Yashima Pigeonflex – my oldest Yashica

Confusing title to be sure.

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Before Yashica there was Yashima and before that, there was a Pigeonflex. Yashima 1953. That’s 65 years of Japanese dirt, dust, and fuzz – purchased from a collector from Sapporo, Japan. In my eyes… it’s beautiful! The Tomioka lenses are clean and clear. The camera works great too! Made by the wonderful craftspeople of Yashima / Yashica in beautiful Nagano Prefecture along the shores of Lake Suwa.

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The original Pigeonflex on the left and the first ever TLR to bear the Yashima Flex name on the right. The Pigeonflex has been left in its “as found” condition… proudly showing its 65 plus years of dirt and grime. The Yashima Flex is also in its “as found” condition but it has lived a more protected life. Basically, these are the first two cameras that Yashica (as it has come to be known) manufactured.

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Thanks for stopping by! Be sure to visit my camera shop at http://www.ccstudio2380.com as you may see something that strikes your fancy! – Chris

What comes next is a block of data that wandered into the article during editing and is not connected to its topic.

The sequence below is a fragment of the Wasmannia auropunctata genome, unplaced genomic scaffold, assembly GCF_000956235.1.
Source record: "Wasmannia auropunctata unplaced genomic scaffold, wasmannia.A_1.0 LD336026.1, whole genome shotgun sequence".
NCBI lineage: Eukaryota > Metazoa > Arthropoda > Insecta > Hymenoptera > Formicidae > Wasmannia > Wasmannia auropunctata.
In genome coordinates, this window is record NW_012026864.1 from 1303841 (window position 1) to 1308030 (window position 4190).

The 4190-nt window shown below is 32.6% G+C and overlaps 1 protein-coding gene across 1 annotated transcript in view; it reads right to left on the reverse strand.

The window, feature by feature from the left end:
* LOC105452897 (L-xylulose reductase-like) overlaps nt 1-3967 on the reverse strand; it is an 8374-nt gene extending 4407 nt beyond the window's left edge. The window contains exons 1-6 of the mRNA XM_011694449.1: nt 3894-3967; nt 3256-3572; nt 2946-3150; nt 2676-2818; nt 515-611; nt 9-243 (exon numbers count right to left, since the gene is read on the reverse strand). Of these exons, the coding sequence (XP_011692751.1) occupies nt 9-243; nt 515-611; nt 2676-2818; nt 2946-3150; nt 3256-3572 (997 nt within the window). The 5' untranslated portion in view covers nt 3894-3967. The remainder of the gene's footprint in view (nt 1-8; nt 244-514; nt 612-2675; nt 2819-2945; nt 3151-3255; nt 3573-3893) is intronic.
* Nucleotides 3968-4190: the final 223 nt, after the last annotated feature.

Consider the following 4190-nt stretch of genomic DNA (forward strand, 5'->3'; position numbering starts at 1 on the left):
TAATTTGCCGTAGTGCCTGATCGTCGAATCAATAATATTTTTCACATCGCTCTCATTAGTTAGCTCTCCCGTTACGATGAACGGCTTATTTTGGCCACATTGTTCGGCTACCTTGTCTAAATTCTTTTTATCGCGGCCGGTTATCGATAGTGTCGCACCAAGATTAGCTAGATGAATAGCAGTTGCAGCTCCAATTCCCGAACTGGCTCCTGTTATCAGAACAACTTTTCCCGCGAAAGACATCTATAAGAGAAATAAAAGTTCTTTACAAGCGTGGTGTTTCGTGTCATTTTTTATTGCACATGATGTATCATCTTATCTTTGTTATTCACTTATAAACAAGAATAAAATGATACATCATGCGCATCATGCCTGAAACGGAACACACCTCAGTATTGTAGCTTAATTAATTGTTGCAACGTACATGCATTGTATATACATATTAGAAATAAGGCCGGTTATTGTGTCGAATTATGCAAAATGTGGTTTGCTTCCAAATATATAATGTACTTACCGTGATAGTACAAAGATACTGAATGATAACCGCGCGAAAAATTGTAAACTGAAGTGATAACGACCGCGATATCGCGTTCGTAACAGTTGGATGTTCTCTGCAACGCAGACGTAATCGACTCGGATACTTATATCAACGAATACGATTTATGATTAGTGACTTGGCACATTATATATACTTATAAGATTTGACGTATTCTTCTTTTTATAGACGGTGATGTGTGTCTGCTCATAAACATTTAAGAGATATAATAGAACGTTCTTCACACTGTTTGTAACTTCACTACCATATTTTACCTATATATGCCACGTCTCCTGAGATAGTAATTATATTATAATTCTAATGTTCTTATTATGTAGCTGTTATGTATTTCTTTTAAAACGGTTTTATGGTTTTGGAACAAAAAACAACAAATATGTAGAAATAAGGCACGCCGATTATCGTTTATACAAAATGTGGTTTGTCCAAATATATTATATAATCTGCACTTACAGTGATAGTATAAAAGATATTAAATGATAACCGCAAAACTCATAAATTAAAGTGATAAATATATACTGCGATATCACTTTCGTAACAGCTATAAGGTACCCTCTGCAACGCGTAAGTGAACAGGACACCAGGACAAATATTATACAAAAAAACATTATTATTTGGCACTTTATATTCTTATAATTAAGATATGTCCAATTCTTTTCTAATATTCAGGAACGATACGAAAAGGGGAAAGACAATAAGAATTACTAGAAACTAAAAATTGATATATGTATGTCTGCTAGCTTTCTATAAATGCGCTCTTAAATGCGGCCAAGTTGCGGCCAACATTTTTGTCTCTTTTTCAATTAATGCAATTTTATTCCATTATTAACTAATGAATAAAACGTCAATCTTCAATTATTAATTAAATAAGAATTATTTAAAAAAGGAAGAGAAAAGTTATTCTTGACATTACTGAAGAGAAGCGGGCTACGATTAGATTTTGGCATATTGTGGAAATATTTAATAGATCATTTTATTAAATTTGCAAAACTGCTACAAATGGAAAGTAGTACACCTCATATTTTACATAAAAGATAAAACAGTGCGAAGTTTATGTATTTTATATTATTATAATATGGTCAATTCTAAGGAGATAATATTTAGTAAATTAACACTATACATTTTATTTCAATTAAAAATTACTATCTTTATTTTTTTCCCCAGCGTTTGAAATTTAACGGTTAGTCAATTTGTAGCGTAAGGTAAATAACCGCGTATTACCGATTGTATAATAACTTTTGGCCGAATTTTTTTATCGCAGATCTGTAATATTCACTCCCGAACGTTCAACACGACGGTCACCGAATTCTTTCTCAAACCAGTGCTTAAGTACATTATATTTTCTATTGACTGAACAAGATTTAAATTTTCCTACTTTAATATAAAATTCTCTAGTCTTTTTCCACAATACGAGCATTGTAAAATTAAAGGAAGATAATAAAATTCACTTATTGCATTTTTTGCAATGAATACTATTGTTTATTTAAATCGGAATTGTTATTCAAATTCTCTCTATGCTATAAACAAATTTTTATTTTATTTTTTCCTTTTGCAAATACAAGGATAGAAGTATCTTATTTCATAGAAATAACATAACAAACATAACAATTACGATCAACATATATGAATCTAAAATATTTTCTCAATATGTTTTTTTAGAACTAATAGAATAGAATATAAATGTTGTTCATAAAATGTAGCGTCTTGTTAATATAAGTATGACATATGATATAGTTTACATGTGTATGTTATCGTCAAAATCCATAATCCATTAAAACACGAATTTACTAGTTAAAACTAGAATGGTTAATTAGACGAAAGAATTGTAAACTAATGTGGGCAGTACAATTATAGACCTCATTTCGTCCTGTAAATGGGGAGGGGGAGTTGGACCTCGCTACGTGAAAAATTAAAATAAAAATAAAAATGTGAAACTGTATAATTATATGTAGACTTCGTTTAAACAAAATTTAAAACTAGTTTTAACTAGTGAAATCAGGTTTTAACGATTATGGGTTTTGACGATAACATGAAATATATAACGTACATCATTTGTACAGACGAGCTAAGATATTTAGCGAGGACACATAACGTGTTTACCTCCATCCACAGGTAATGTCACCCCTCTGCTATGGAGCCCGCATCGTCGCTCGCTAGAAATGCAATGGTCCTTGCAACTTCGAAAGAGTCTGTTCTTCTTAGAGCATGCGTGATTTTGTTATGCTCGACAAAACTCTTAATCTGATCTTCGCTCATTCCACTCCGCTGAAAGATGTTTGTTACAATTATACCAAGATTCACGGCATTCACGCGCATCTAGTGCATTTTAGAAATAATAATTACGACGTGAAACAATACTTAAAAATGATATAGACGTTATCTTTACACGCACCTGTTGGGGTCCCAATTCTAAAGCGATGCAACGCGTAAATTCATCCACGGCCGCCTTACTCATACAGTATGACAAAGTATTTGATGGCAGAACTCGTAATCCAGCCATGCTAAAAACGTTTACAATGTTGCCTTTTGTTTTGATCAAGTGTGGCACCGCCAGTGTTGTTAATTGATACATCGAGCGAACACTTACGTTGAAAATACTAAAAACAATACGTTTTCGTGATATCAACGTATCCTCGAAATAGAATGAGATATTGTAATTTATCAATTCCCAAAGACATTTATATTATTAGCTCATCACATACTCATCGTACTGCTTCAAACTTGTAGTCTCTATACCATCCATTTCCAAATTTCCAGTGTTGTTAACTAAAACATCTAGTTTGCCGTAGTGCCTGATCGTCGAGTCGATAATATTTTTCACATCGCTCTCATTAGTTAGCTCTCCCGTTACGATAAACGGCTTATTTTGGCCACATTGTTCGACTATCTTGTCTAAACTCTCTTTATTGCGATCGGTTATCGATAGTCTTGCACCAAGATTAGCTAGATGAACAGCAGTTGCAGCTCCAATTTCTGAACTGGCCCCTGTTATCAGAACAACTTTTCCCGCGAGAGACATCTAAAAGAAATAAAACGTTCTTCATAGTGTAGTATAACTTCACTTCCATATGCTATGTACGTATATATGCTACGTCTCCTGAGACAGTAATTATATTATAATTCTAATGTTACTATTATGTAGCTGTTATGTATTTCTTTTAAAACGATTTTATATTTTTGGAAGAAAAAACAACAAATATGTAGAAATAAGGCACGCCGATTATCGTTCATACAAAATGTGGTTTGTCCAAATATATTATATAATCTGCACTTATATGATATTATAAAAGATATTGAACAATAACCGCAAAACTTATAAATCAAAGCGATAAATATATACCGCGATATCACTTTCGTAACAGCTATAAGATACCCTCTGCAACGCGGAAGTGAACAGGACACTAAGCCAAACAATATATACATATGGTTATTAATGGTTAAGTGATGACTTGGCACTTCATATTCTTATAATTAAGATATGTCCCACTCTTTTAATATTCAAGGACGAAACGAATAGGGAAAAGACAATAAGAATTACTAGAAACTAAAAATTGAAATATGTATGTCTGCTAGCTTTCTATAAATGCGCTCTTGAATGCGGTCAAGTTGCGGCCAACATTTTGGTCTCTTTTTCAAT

Please respect that all content, including photos and text, are the property of this blog and its owner, Yashica Pentamatic Fanatic, Yashica Sailor Boy, Yashica Chris.

Copyright © 2015-2019 Yashica Pentamatic Fanatic, Chris Whelan
All rights reserved.

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Yashica-Mat 124G Box – 1985

Just a quick post to share with you what Yashica’s last TLR box design looked like. After a long run that lasted from 1953 to 1986, this was the end of the road for Yashica (thanks to new owners the Kyocera Corporation).

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Here is the earliest box in my collection – from 1954

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Back when Yashica was Yashima Kogaku Seiki Co., Ltd.

Kyocera purchased Yashica on a dark day in 1983. This box obviously is from very near the end of the run for the Mat 124G and puts it post-takeover. By serial number, I estimate that my 124G (SN224XXX) puts my camera at being made in 1985.

This is likely the last version of the instruction booklet for the 124G.

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This one is dated 8506 (Jun 1985) 3rd printing. Notice that Yashica is now just a division of Kyocera and they were forced from their longtime head office in Shibuya-ku, Tokyo.

OK, enough Yashica trivia for one day! Thanks for sticking around! – Chris

BTW, I’ve listed a few more new items in my camera shop at http://www.ccstudio2380.com – see you there!

Please respect that all content, including photos and text, are the property of this blog and its owner, Yashica Pentamatic Fanatic, Yashica Sailor Boy, Yashica Chris.

Copyright © 2015-2019 Yashica Pentamatic Fanatic, Chris Whelan